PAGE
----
Gregory Rush, executive vice president and chief financial officer (CFO) of Syneos Health (previously INC Research/inVentiv) announced an early departure from the company in February. Rush is currently on paid leave for the remainder of his previously announced term of service, which runs through April 30, 2018.
Many believe that Rush left Syneos to join Parexel and his former INC Research colleague, Jamie Macdonald, who was named CEO of Parexel today.
Effective March 15, 2018, Macdonald replaces Josef von Rickenbach, who co-founded the company in 1982 and has since served as chairman and CEO. Von Rickenbach will continue as Chairman of the Board, according to Parexel, which was acquired by a private equity firm last year.
While it hasn’t been confirmed, David Windley, CFA, CPA, managing director of Healthcare Equity Research at Jefferies LLC said the “stars seem to point” to a reunion between Macdonald and Rush at Parexel, “to help turn the business around.”
“Recent conversations help to add more stars to that constellation,” Windley added. “Now that Parexel has gone private, the new owners will likely build their own team."
Simon Harford is the current senior vice president and CFO of Parexel. He assumed the role in June 2017, replacing the interim CFO who was appointed following the resignation of Ingo Bank in 2016.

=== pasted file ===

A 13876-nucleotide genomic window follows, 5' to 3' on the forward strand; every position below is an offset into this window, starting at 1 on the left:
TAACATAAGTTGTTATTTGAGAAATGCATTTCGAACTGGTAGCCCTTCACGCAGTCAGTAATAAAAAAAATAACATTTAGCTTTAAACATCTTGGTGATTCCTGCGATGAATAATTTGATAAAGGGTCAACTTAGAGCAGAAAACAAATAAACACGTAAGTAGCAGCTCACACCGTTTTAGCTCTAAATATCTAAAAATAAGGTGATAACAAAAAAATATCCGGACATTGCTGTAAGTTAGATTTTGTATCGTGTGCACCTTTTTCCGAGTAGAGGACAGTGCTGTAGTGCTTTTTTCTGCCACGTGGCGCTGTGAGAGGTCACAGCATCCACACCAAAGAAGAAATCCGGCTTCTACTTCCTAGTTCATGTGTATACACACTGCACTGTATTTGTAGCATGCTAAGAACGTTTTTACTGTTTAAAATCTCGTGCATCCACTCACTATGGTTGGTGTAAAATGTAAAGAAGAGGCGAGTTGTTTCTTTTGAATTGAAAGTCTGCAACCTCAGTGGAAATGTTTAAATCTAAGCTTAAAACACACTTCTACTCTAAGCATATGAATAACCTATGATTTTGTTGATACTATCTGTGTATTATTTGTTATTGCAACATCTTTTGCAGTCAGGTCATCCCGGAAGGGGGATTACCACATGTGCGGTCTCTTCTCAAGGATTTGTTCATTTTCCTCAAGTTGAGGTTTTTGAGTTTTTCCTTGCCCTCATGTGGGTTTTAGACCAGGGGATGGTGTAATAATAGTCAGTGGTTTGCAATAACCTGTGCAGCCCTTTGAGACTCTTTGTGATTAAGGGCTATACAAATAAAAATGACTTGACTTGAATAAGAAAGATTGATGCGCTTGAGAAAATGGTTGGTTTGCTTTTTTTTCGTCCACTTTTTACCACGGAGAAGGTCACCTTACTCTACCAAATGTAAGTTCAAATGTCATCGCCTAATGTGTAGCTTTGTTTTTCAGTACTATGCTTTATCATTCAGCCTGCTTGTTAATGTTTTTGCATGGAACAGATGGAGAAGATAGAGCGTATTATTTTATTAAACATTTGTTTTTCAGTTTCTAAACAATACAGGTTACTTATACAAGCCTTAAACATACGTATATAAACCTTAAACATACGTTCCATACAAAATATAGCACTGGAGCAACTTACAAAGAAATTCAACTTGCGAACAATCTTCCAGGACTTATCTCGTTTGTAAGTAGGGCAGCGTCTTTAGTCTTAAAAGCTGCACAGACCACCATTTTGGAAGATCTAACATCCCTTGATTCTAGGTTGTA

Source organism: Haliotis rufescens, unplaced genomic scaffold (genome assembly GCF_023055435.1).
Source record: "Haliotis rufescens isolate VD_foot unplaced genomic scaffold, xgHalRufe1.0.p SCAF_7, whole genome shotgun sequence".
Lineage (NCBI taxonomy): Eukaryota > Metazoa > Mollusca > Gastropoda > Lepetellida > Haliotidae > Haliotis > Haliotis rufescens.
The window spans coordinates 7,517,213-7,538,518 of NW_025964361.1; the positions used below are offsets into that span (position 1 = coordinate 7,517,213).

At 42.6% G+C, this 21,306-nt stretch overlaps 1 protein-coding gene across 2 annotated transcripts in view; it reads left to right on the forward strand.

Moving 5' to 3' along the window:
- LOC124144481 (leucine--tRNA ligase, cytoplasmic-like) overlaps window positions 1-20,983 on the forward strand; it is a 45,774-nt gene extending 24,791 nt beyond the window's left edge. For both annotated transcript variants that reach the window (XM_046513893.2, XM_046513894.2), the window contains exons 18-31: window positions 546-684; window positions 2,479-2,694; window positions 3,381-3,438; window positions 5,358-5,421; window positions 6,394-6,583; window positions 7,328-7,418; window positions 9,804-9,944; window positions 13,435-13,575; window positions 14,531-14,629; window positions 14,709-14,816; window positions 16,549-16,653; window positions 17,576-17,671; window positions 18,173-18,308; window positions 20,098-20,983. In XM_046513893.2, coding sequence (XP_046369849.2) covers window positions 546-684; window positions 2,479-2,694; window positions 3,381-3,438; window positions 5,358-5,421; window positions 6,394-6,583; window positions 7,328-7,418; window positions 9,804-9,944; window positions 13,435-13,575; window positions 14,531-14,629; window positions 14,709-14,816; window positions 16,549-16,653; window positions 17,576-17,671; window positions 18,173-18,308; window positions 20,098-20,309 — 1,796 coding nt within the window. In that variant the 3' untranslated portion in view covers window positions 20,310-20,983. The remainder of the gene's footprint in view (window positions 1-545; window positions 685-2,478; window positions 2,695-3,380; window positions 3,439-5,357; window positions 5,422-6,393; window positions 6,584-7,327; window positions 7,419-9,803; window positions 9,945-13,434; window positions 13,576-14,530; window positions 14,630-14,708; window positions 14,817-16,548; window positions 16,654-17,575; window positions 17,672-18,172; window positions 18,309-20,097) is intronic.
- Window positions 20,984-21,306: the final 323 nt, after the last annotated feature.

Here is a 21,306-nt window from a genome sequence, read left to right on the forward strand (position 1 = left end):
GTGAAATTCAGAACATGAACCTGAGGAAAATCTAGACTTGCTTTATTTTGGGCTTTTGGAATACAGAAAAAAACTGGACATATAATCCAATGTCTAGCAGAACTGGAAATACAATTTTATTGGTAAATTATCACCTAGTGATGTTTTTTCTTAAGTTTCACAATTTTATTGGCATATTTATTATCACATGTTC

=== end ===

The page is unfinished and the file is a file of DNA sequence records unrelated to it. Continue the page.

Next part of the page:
Despite Syneos originally announcing Rush’s departure on January 3, 2018, a form 8-K filed on February 14, 2018, disclosed that Rush had resigned the previous day, more than two months before his scheduled departure date.
In the days following, Syneos’ stock dipped; however, it has since rebounded as “cooler heads are prevailing,” said Windley.
In an earnings call last week, the company announced that Jason Meggs, EVP and CFO of the Commercial Solutions business, will take over on an interim basis until a permanent CFO is appointed.
Meggs was originally slated to take over as interim CFO beginning April 30, 2018.
“It was time to bring Jason through, and to clarify who's leading the finance organization,” CEO Alistair MacDonald said on the call.
However, as Windley explained, the CFO leaving is “not a reflection of a bomb that’s about to go off in the financials.”
“Not just once but twice they made an announcement about a CFO change and didn’t have commentary about the numbers,” added Windley. “That causes imaginations to run wild.”